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article imageSocial media content affects the chances of job candidates

By Tim Sandle     Mar 13, 2020 in Internet
Be careful what you post on social media, especially drunken escapades. As employers increasingly look at interview candidates' social media activity, a new study shows how your social profile affects your recruitment prospects.
The research, which hails from Penn State, shows how employers and recruitment agencies are less likely to pick job candidates with certain social media profiles. Such undesirable traits include those who appear too self-involved or opinionated. in addition, those who appear to regularly partake in drug abuse or excessive alcohol consumption as also likely not to get through the door.
The proportion of U.S.-based employers who are dipping into the Facebook pages or Twitter feeds of prospective candidates is a staggering 70 percent. The new research identified this figure and found further that 60 percent of employers were prepared to eliminated candidates if their social media content was classed as 'negative'.
According to the lead researcher involved in the project, Professor Michael Tews says: "It's important for job candidates to be aware of how they portray themselves in social media."
To test out how influential social media profiles are on the hiring process, the researchers enlisted 436 recruiters from a range of different companies across three sectors: 61 percent in the hospitality sector; the others from information technology and healthcare.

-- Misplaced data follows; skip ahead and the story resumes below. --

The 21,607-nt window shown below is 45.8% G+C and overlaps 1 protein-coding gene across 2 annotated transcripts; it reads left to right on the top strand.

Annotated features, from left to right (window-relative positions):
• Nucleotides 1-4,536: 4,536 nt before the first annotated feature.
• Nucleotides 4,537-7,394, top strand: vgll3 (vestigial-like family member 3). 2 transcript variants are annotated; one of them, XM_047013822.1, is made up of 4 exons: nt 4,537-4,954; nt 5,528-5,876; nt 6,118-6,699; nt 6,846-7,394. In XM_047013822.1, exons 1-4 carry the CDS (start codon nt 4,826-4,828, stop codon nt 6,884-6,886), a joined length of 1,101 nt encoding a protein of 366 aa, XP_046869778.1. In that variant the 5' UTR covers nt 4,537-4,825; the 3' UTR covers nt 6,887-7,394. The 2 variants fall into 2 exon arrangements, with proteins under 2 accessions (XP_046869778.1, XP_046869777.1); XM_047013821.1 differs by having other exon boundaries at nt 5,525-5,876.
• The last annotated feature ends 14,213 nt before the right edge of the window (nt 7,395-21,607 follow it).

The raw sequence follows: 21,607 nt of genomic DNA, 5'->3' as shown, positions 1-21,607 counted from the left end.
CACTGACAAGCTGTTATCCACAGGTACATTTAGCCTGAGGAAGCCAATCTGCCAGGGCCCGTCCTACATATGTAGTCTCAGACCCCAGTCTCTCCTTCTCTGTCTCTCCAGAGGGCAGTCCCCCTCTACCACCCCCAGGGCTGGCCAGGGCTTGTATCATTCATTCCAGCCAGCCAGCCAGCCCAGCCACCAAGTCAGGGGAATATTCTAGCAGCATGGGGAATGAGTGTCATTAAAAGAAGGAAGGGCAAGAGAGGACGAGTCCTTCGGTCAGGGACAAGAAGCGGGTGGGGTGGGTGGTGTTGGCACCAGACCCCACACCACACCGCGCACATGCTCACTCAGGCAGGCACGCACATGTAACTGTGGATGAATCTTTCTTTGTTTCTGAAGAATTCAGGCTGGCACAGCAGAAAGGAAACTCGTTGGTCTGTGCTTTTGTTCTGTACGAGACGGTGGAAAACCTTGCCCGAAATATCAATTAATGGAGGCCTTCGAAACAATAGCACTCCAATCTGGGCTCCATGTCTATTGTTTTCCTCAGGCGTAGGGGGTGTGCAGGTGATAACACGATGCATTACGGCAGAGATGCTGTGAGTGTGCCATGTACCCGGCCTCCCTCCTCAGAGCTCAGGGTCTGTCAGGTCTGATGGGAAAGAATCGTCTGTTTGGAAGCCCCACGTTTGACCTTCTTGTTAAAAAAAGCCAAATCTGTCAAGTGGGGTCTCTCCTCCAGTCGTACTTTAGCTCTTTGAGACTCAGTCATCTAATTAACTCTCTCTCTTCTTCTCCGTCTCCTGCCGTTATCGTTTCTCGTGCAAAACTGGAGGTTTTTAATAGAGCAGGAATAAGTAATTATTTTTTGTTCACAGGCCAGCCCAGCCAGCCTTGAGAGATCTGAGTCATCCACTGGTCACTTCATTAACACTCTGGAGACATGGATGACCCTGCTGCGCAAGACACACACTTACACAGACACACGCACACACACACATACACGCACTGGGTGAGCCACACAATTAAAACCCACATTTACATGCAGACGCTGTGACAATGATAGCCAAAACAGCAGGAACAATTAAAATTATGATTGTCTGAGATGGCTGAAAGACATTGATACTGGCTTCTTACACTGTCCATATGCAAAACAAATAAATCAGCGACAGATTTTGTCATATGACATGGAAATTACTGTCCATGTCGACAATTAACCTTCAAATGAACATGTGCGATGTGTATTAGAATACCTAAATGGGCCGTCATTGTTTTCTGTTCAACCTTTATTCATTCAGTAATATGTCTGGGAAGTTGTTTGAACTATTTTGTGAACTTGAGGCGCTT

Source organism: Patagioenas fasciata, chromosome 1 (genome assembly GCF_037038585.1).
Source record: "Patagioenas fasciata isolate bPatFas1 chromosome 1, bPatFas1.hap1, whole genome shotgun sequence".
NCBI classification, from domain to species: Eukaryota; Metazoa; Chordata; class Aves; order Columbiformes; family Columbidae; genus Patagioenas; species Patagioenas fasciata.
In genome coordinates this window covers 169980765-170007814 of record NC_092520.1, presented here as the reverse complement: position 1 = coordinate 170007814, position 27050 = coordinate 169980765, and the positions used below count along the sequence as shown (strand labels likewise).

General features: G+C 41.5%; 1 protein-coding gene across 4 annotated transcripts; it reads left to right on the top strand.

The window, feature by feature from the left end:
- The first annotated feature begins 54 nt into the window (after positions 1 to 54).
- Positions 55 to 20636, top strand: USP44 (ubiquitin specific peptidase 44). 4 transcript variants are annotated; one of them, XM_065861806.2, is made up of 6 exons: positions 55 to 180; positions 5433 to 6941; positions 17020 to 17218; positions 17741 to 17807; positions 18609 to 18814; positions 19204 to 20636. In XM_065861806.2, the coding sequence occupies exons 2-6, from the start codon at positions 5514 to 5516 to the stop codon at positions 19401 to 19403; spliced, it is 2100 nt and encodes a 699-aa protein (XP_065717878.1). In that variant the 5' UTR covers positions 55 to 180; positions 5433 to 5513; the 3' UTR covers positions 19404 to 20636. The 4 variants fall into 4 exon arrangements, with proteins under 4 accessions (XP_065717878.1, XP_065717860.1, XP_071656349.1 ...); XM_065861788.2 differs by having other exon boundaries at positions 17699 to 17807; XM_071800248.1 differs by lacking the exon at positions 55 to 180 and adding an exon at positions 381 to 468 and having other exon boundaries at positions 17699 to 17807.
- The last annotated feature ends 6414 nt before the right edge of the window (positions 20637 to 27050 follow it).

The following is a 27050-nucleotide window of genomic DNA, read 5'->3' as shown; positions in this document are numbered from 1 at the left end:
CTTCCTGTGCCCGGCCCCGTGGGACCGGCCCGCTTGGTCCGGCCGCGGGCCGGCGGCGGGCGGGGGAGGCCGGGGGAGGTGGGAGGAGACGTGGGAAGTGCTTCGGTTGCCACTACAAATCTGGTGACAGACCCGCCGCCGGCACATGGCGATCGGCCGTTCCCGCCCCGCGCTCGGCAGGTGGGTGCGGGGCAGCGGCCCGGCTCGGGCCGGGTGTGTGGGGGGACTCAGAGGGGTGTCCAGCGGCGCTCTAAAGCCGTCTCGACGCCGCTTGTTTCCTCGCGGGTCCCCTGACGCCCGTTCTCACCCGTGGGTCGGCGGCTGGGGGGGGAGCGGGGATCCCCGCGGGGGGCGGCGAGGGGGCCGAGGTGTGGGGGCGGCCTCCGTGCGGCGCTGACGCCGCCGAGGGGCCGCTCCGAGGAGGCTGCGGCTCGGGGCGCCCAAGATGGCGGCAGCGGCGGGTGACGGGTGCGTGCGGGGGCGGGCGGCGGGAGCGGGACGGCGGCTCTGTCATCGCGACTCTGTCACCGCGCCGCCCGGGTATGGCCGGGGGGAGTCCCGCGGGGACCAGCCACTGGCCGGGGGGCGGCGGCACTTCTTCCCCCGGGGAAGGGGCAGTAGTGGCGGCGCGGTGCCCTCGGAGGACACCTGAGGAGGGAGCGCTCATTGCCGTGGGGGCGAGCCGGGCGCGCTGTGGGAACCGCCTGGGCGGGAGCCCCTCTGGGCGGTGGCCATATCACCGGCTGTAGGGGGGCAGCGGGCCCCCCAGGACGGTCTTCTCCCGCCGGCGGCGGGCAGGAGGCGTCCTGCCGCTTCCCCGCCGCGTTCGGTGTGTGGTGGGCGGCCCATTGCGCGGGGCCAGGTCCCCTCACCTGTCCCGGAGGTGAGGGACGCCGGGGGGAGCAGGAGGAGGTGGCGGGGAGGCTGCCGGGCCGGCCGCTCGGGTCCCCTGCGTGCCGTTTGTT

Each manager was given a fictitious scenario involving a hypothetical job candidate. The candidate had ticked a number of boxes thus far, in answering interview questions well and appearing enthusiastic about the job on offer. One concern was introduced into the mix, in that the prospective candidate had changed jobs fairly frequently.
The hiring managers were then allowed to examine the candidate's Facebook profile and were then asked to assess the individual's employment suitability. The mock Facebook profiles were varied, with one of sixteen profiles given to one of the 436 recruiters. Interestingly, alcohol and drug use did not register very high.
It was found that self-absorption had the greatest negative impact on whether a person was likely to get hired, coming above being overly opinionated or engaging in drug and alcohol use (or misuse). The area of concern scoring second was to do with opinions shared online, especially apparent extreme and seemingly controversial ideas.
The research has been published in the International Journal of Selection and Assessment. The research paper is titled "The effects of negative content in social networking profiles on perceptions of employment suitability."
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